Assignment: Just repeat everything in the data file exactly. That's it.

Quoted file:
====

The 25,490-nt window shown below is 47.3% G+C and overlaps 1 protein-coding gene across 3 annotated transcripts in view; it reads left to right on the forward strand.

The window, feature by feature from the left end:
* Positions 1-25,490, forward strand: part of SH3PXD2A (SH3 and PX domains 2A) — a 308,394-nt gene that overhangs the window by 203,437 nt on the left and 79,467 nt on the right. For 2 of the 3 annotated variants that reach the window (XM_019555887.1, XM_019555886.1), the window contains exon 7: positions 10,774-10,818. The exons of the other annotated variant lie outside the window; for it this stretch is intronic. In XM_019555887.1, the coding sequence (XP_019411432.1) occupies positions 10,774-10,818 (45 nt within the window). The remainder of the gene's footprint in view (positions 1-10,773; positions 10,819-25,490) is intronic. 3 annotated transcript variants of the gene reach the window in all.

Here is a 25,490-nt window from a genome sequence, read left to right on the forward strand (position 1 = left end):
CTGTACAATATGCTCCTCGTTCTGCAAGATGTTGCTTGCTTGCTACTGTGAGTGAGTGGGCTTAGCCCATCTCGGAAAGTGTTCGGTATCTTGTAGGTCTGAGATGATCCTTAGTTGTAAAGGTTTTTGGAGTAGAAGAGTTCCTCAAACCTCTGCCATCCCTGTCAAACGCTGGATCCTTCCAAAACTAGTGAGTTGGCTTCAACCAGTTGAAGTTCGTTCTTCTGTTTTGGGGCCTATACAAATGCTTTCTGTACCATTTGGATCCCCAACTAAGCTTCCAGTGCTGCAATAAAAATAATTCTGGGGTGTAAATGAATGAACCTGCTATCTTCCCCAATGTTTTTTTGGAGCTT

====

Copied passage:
The 25,490-nt window shown below is 47.3% G+C and overlaps 1 protein-coding gene across 3 annotated transcripts in view; it reads left to right on the forward strand.

The window, feature by feature from the left end:
* Positions 1-25,490, forward strand: part of SH3PXD2A (SH3 and PX domains 2A) — a 308,394-nt gene that overhangs the window by 203,437 nt on the left and 79,467 nt on the right. For 2 of the 3 annotated variants that reach the window (XM_019555887.1, XM_019555886.1), the window contains exon 7: positions 10,774-10,818. The exons of the other annotated variant lie outside the window; for it this stretch is intronic. In XM_019555887.1, the coding sequence (XP_019411432.1) occupies positions 10,774-10,818 (45 nt within the window). The remainder of the gene's footprint in view (positions 1-10,773; positions 10,819-25,490) is intronic. 3 annotated transcript variants of the gene reach the window in all.

Here is a 25,490-nt window from a genome sequence, read left to right on the forward strand (position 1 = left end):
CTGTACAATATGCTCCTCGTTCTGCAAGATGTTGCTTGCTTGCTACTGTGAGTGAGTGGGCTTAGCCCATCTCGGAAAGTGTTCGGTATCTTGTAGGTCTGAGATGATCCTTAGTTGTAAAGGTTTTTGGAGTAGAAGAGTTCCTCAAACCTCTGCCATCCCTGTCAAACGCTGGATCCTTCCAAAACTAGTGAGTTGGCTTCAACCAGTTGAAGTTCGTTCTTCTGTTTTGGGGCCTATACAAATGCTTTCTGTACCATTTGGATCCCCAACTAAGCTTCCAGTGCTGCAATAAAAATAATTCTGGGGTGTAAATGAATGAACCTGCTATCTTCCCCAATGTTTTTTTGGAGCTT